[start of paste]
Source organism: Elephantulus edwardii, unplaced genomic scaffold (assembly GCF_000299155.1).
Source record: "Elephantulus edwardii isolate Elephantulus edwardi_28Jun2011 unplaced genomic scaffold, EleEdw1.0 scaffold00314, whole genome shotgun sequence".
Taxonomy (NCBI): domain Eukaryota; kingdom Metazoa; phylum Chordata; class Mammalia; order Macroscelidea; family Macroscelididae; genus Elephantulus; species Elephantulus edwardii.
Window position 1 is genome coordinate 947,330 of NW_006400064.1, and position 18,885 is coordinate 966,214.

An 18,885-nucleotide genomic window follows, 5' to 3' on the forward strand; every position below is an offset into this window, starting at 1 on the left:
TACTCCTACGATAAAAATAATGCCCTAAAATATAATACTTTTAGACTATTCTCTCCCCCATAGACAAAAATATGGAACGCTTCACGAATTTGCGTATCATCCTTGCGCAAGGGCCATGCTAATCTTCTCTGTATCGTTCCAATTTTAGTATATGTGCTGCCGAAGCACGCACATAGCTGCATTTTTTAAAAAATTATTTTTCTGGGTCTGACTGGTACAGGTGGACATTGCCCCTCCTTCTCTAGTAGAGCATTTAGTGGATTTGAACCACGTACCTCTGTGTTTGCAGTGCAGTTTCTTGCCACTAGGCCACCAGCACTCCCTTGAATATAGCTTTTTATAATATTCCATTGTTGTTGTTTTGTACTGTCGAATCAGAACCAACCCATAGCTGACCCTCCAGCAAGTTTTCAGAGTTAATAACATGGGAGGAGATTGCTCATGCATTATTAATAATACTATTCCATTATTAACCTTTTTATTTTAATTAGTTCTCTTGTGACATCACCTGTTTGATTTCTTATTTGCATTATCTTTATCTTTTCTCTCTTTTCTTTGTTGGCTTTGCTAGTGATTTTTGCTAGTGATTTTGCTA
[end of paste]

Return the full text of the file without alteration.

Source organism: Elephantulus edwardii, unplaced genomic scaffold (assembly GCF_000299155.1).
Source record: "Elephantulus edwardii isolate Elephantulus edwardi_28Jun2011 unplaced genomic scaffold, EleEdw1.0 scaffold00314, whole genome shotgun sequence".
Taxonomy (NCBI): domain Eukaryota; kingdom Metazoa; phylum Chordata; class Mammalia; order Macroscelidea; family Macroscelididae; genus Elephantulus; species Elephantulus edwardii.
Window position 1 is genome coordinate 947,330 of NW_006400064.1, and position 18,885 is coordinate 966,214.

An 18,885-nucleotide genomic window follows, 5' to 3' on the forward strand; every position below is an offset into this window, starting at 1 on the left:
TACTCCTACGATAAAAATAATGCCCTAAAATATAATACTTTTAGACTATTCTCTCCCCCATAGACAAAAATATGGAACGCTTCACGAATTTGCGTATCATCCTTGCGCAAGGGCCATGCTAATCTTCTCTGTATCGTTCCAATTTTAGTATATGTGCTGCCGAAGCACGCACATAGCTGCATTTTTTAAAAAATTATTTTTCTGGGTCTGACTGGTACAGGTGGACATTGCCCCTCCTTCTCTAGTAGAGCATTTAGTGGATTTGAACCACGTACCTCTGTGTTTGCAGTGCAGTTTCTTGCCACTAGGCCACCAGCACTCCCTTGAATATAGCTTTTTATAATATTCCATTGTTGTTGTTTTGTACTGTCGAATCAGAACCAACCCATAGCTGACCCTCCAGCAAGTTTTCAGAGTTAATAACATGGGAGGAGATTGCTCATGCATTATTAATAATACTATTCCATTATTAACCTTTTTATTTTAATTAGTTCTCTTGTGACATCACCTGTTTGATTTCTTATTTGCATTATCTTTATCTTTTCTCTCTTTTCTTTGTTGGCTTTGCTAGTGATTTTTGCTAGTGATTTTGCTA